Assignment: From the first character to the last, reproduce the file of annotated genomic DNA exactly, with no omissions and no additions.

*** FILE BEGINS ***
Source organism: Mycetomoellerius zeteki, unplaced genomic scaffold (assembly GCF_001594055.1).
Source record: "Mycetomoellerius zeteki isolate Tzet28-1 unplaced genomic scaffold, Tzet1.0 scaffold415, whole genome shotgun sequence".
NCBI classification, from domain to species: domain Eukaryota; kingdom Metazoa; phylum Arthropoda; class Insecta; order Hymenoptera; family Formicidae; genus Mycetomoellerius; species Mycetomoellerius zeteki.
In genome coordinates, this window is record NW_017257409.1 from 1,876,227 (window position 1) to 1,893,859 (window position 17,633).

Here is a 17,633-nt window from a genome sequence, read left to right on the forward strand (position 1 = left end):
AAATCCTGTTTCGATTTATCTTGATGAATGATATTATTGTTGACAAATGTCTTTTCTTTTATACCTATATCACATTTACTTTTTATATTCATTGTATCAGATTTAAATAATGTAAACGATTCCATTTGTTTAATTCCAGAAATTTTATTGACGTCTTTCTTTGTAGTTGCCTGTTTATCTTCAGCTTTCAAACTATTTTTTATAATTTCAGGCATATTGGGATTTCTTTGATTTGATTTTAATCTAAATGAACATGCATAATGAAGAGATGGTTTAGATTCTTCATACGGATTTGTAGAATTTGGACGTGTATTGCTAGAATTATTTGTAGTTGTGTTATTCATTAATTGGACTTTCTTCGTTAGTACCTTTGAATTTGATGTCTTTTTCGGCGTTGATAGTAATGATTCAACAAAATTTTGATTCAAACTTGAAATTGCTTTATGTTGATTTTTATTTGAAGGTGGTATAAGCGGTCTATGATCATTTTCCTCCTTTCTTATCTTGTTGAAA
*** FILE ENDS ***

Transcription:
Source organism: Mycetomoellerius zeteki, unplaced genomic scaffold (assembly GCF_001594055.1).
Source record: "Mycetomoellerius zeteki isolate Tzet28-1 unplaced genomic scaffold, Tzet1.0 scaffold415, whole genome shotgun sequence".
NCBI classification, from domain to species: domain Eukaryota; kingdom Metazoa; phylum Arthropoda; class Insecta; order Hymenoptera; family Formicidae; genus Mycetomoellerius; species Mycetomoellerius zeteki.
In genome coordinates, this window is record NW_017257409.1 from 1,876,227 (window position 1) to 1,893,859 (window position 17,633).

Here is a 17,633-nt window from a genome sequence, read left to right on the forward strand (position 1 = left end):
AAATCCTGTTTCGATTTATCTTGATGAATGATATTATTGTTGACAAATGTCTTTTCTTTTATACCTATATCACATTTACTTTTTATATTCATTGTATCAGATTTAAATAATGTAAACGATTCCATTTGTTTAATTCCAGAAATTTTATTGACGTCTTTCTTTGTAGTTGCCTGTTTATCTTCAGCTTTCAAACTATTTTTTATAATTTCAGGCATATTGGGATTTCTTTGATTTGATTTTAATCTAAATGAACATGCATAATGAAGAGATGGTTTAGATTCTTCATACGGATTTGTAGAATTTGGACGTGTATTGCTAGAATTATTTGTAGTTGTGTTATTCATTAATTGGACTTTCTTCGTTAGTACCTTTGAATTTGATGTCTTTTTCGGCGTTGATAGTAATGATTCAACAAAATTTTGATTCAAACTTGAAATTGCTTTATGTTGATTTTTATTTGAAGGTGGTATAAGCGGTCTATGATCATTTTCCTCCTTTCTTATCTTGTTGAAA